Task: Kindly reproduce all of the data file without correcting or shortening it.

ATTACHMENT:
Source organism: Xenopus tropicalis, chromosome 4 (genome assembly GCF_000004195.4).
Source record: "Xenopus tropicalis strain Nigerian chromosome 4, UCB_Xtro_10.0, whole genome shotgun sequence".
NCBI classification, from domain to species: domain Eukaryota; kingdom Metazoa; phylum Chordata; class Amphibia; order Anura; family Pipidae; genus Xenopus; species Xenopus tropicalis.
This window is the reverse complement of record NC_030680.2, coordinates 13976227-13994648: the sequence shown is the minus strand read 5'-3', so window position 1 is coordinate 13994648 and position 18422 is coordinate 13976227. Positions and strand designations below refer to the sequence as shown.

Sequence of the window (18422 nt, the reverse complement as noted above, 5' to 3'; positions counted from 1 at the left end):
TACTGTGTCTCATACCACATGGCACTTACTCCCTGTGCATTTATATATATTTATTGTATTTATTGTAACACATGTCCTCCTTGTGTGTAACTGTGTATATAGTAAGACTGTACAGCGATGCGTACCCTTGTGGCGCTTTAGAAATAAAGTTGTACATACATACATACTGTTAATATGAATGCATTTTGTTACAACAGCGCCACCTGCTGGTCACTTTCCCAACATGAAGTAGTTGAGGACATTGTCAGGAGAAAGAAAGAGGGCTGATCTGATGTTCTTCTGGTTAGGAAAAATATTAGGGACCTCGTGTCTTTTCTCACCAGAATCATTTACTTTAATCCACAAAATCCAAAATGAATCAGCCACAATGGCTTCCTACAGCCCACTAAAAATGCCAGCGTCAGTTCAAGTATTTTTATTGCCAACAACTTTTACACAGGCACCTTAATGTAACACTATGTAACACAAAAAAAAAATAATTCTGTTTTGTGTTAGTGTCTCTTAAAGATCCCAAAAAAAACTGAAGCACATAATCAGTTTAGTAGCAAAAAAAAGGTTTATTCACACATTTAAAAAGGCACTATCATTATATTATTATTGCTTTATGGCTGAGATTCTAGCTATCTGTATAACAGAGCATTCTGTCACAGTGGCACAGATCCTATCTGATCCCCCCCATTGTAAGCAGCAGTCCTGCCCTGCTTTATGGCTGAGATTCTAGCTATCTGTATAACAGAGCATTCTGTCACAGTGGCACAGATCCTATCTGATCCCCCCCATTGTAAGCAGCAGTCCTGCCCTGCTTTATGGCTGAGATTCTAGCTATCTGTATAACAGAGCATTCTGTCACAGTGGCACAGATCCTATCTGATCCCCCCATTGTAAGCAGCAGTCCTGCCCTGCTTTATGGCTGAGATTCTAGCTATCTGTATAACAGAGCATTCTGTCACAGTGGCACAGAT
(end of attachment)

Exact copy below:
Source organism: Xenopus tropicalis, chromosome 4 (genome assembly GCF_000004195.4).
Source record: "Xenopus tropicalis strain Nigerian chromosome 4, UCB_Xtro_10.0, whole genome shotgun sequence".
NCBI classification, from domain to species: domain Eukaryota; kingdom Metazoa; phylum Chordata; class Amphibia; order Anura; family Pipidae; genus Xenopus; species Xenopus tropicalis.
This window is the reverse complement of record NC_030680.2, coordinates 13976227-13994648: the sequence shown is the minus strand read 5'-3', so window position 1 is coordinate 13994648 and position 18422 is coordinate 13976227. Positions and strand designations below refer to the sequence as shown.

Sequence of the window (18422 nt, the reverse complement as noted above, 5' to 3'; positions counted from 1 at the left end):
TACTGTGTCTCATACCACATGGCACTTACTCCCTGTGCATTTATATATATTTATTGTATTTATTGTAACACATGTCCTCCTTGTGTGTAACTGTGTATATAGTAAGACTGTACAGCGATGCGTACCCTTGTGGCGCTTTAGAAATAAAGTTGTACATACATACATACTGTTAATATGAATGCATTTTGTTACAACAGCGCCACCTGCTGGTCACTTTCCCAACATGAAGTAGTTGAGGACATTGTCAGGAGAAAGAAAGAGGGCTGATCTGATGTTCTTCTGGTTAGGAAAAATATTAGGGACCTCGTGTCTTTTCTCACCAGAATCATTTACTTTAATCCACAAAATCCAAAATGAATCAGCCACAATGGCTTCCTACAGCCCACTAAAAATGCCAGCGTCAGTTCAAGTATTTTTATTGCCAACAACTTTTACACAGGCACCTTAATGTAACACTATGTAACACAAAAAAAAAATAATTCTGTTTTGTGTTAGTGTCTCTTAAAGATCCCAAAAAAAACTGAAGCACATAATCAGTTTAGTAGCAAAAAAAAGGTTTATTCACACATTTAAAAAGGCACTATCATTATATTATTATTGCTTTATGGCTGAGATTCTAGCTATCTGTATAACAGAGCATTCTGTCACAGTGGCACAGATCCTATCTGATCCCCCCCATTGTAAGCAGCAGTCCTGCCCTGCTTTATGGCTGAGATTCTAGCTATCTGTATAACAGAGCATTCTGTCACAGTGGCACAGATCCTATCTGATCCCCCCCATTGTAAGCAGCAGTCCTGCCCTGCTTTATGGCTGAGATTCTAGCTATCTGTATAACAGAGCATTCTGTCACAGTGGCACAGATCCTATCTGATCCCCCCATTGTAAGCAGCAGTCCTGCCCTGCTTTATGGCTGAGATTCTAGCTATCTGTATAACAGAGCATTCTGTCACAGTGGCACAGAT